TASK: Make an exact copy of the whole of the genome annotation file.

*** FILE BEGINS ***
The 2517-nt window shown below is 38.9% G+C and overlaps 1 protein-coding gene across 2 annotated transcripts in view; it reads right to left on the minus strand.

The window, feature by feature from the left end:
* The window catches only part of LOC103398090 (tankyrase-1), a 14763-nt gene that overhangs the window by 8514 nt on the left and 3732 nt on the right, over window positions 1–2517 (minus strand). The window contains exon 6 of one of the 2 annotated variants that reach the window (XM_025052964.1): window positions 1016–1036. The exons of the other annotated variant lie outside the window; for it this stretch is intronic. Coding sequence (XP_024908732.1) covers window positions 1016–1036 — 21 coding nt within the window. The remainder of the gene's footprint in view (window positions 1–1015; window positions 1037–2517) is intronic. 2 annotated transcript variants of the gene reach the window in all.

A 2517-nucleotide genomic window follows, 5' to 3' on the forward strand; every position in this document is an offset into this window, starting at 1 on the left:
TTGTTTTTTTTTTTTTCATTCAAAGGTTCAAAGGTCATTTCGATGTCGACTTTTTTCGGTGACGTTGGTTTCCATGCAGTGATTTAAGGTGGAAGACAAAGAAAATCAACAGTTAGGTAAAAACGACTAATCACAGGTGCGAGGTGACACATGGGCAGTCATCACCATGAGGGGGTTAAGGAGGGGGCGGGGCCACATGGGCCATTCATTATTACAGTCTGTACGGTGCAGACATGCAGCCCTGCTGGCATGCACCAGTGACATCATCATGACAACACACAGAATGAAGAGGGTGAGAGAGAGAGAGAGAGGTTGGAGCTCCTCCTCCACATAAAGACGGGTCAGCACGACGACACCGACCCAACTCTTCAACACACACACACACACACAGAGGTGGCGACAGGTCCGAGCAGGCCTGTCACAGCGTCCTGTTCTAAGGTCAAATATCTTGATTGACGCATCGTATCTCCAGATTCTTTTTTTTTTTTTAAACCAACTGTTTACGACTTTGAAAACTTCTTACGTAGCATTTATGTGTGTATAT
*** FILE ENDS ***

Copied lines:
The 2517-nt window shown below is 38.9% G+C and overlaps 1 protein-coding gene across 2 annotated transcripts in view; it reads right to left on the minus strand.

The window, feature by feature from the left end:
* The window catches only part of LOC103398090 (tankyrase-1), a 14763-nt gene that overhangs the window by 8514 nt on the left and 3732 nt on the right, over window positions 1–2517 (minus strand). The window contains exon 6 of one of the 2 annotated variants that reach the window (XM_025052964.1): window positions 1016–1036. The exons of the other annotated variant lie outside the window; for it this stretch is intronic. Coding sequence (XP_024908732.1) covers window positions 1016–1036 — 21 coding nt within the window. The remainder of the gene's footprint in view (window positions 1–1015; window positions 1037–2517) is intronic. 2 annotated transcript variants of the gene reach the window in all.

A 2517-nucleotide genomic window follows, 5' to 3' on the forward strand; every position in this document is an offset into this window, starting at 1 on the left:
TTGTTTTTTTTTTTTTCATTCAAAGGTTCAAAGGTCATTTCGATGTCGACTTTTTTCGGTGACGTTGGTTTCCATGCAGTGATTTAAGGTGGAAGACAAAGAAAATCAACAGTTAGGTAAAAACGACTAATCACAGGTGCGAGGTGACACATGGGCAGTCATCACCATGAGGGGGTTAAGGAGGGGGCGGGGCCACATGGGCCATTCATTATTACAGTCTGTACGGTGCAGACATGCAGCCCTGCTGGCATGCACCAGTGACATCATCATGACAACACACAGAATGAAGAGGGTGAGAGAGAGAGAGAGAGGTTGGAGCTCCTCCTCCACATAAAGACGGGTCAGCACGACGACACCGACCCAACTCTTCAACACACACACACACACACAGAGGTGGCGACAGGTCCGAGCAGGCCTGTCACAGCGTCCTGTTCTAAGGTCAAATATCTTGATTGACGCATCGTATCTCCAGATTCTTTTTTTTTTTTTAAACCAACTGTTTACGACTTTGAAAACTTCTTACGTAGCATTTATGTGTGTATAT